A third man has been arrested following the attempted assassination of Maldives' former president Mohamed Nasheed, police said Sunday, as they renewed an appeal for more information about another suspect.
The democracy pioneer and climate activist was seriously hurt after a bomb attack in the capital Male on Thursday night that also injured a British national and two others, which police have blamed on "religious extremists".
"We can confirm that a third individual has been arrested in connection with the May 6 attack early today," police said in a statement.
No further details about the man were released.
Police also appealed for more information about another man seen in the area where a motorcycle that the bomb had been rigged to was parked.
The owner of the motorcycle as well as another man were arrested on Saturday.
The bomb detonated as Nasheed walked to his car.
Family members tweeted that the 53-year-old ex-president, now the parliament's speaker, remained in the intensive care unit of a hospital.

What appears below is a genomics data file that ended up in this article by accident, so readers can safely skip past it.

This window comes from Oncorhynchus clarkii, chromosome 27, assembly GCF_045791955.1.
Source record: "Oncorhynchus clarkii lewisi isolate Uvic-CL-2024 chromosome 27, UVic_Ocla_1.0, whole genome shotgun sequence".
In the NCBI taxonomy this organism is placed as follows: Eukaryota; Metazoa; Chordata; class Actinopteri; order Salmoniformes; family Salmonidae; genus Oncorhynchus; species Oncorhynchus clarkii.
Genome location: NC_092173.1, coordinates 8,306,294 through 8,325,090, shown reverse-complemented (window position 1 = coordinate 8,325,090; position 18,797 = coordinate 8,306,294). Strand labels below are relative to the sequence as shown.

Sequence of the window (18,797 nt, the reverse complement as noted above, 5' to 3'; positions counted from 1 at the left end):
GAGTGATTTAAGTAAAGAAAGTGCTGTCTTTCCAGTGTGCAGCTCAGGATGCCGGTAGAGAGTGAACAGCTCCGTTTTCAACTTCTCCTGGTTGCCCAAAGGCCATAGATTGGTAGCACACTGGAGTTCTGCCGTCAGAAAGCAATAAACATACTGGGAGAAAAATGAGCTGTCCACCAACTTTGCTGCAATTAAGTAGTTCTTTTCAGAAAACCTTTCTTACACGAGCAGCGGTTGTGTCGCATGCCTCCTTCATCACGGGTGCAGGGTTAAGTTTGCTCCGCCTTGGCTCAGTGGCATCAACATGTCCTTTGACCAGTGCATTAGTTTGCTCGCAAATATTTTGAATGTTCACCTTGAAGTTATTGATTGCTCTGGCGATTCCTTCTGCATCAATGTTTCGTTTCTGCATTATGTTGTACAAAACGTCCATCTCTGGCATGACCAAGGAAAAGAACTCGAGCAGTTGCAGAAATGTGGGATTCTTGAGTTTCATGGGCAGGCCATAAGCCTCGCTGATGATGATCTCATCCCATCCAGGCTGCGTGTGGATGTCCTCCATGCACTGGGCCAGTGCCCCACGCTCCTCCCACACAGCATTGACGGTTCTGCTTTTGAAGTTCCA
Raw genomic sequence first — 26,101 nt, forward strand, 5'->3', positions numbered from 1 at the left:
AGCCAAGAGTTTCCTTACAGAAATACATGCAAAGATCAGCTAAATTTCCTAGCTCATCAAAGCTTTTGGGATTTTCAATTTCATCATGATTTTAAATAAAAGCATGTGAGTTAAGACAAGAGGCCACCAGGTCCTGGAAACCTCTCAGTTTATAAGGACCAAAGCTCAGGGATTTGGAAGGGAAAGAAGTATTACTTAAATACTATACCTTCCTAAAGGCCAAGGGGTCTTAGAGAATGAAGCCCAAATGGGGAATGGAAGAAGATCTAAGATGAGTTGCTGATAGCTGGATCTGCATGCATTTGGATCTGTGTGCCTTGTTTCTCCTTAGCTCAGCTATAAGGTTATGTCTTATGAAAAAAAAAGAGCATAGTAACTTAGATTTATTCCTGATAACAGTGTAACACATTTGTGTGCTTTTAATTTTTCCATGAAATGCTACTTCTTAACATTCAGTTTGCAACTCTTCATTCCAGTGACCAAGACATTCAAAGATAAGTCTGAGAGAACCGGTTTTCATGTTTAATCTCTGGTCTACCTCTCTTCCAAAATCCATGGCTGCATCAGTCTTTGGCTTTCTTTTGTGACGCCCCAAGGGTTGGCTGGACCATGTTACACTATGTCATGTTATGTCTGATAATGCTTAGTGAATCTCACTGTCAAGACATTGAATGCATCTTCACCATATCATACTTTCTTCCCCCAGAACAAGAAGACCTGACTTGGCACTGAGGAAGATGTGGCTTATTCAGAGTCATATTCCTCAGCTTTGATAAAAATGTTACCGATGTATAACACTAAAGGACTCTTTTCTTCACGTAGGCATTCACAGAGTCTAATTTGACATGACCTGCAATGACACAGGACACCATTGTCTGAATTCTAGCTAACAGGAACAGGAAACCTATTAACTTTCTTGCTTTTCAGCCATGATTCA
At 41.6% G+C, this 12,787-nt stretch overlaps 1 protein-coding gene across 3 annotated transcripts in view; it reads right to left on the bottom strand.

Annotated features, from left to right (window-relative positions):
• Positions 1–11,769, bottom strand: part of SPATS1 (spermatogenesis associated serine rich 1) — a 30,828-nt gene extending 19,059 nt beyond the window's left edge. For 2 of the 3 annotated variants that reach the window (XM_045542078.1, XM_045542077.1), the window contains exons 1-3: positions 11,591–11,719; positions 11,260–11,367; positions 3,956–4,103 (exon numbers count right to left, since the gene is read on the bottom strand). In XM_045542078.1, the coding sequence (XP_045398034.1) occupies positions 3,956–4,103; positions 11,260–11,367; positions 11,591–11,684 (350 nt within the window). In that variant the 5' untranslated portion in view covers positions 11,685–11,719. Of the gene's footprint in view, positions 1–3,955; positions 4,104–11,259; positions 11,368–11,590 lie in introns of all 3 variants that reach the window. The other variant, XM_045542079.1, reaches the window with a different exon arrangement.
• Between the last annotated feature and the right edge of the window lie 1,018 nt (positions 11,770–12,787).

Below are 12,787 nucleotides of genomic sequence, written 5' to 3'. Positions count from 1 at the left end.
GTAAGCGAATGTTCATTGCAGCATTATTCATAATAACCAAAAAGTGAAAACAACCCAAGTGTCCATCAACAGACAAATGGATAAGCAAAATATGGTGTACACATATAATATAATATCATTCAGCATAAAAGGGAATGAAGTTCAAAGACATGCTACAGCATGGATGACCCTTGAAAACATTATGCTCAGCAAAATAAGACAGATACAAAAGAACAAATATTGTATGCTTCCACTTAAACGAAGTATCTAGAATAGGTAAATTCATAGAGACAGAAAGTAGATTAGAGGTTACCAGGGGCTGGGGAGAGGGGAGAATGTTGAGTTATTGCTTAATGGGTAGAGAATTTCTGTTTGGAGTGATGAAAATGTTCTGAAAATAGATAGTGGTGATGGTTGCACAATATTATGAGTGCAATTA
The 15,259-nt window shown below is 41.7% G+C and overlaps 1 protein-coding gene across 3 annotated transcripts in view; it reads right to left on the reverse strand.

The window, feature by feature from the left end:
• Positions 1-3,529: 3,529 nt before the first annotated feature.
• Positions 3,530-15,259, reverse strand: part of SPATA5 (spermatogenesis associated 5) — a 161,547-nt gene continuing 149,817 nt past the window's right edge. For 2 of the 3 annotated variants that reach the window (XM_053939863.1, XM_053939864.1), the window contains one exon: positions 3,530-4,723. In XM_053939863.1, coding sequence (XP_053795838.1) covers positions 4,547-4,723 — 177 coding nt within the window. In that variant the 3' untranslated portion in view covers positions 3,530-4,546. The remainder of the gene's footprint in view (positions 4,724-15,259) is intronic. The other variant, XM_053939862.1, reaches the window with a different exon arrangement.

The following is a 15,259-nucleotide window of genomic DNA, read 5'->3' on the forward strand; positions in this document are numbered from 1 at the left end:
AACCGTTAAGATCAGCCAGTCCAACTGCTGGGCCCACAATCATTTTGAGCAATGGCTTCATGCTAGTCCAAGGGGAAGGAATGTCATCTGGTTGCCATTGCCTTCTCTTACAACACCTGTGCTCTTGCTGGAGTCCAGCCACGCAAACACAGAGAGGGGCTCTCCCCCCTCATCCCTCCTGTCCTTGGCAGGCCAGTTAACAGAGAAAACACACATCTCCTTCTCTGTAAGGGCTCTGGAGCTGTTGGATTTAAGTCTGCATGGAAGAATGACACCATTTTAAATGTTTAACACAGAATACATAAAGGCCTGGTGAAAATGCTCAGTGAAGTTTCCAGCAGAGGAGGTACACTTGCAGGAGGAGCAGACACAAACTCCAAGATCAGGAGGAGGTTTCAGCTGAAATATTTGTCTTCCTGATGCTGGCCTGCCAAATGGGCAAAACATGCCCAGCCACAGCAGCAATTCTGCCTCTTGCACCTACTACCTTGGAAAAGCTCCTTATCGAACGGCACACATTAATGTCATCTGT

But he was able to speak to close relatives on Saturday after no longer needing life support, they added. There was no immediate update on his condition from the hospital.
Nasheed underwent 16 hours of surgery to remove shrapnel from his body and doctors said one shard narrowly missed his heart.
There has been no claim of responsibility for the attack, but officials from Nasheed's Maldivian Democratic Party (MDP) have alleged that religious extremists and political interests could be involved.
In October 2019 police arrested a suspected Islamic State recruiter accused of sending dozens of Maldivians to Syria.
The same man was accused of setting off a homemade bomb that wounded 12 Chinese tourists in Male in September 2007.
Nasheed ended decades of one-party rule in the Maldives and became its first democratically-elected president in 2008, only to be toppled in a military-backed coup in 2012.
He is known internationally as a champion in the fight against climate change and rising sea levels that he says threaten to submerge the nation of 1,192 coral islands.Last updated: May 09 2021 11:34 AM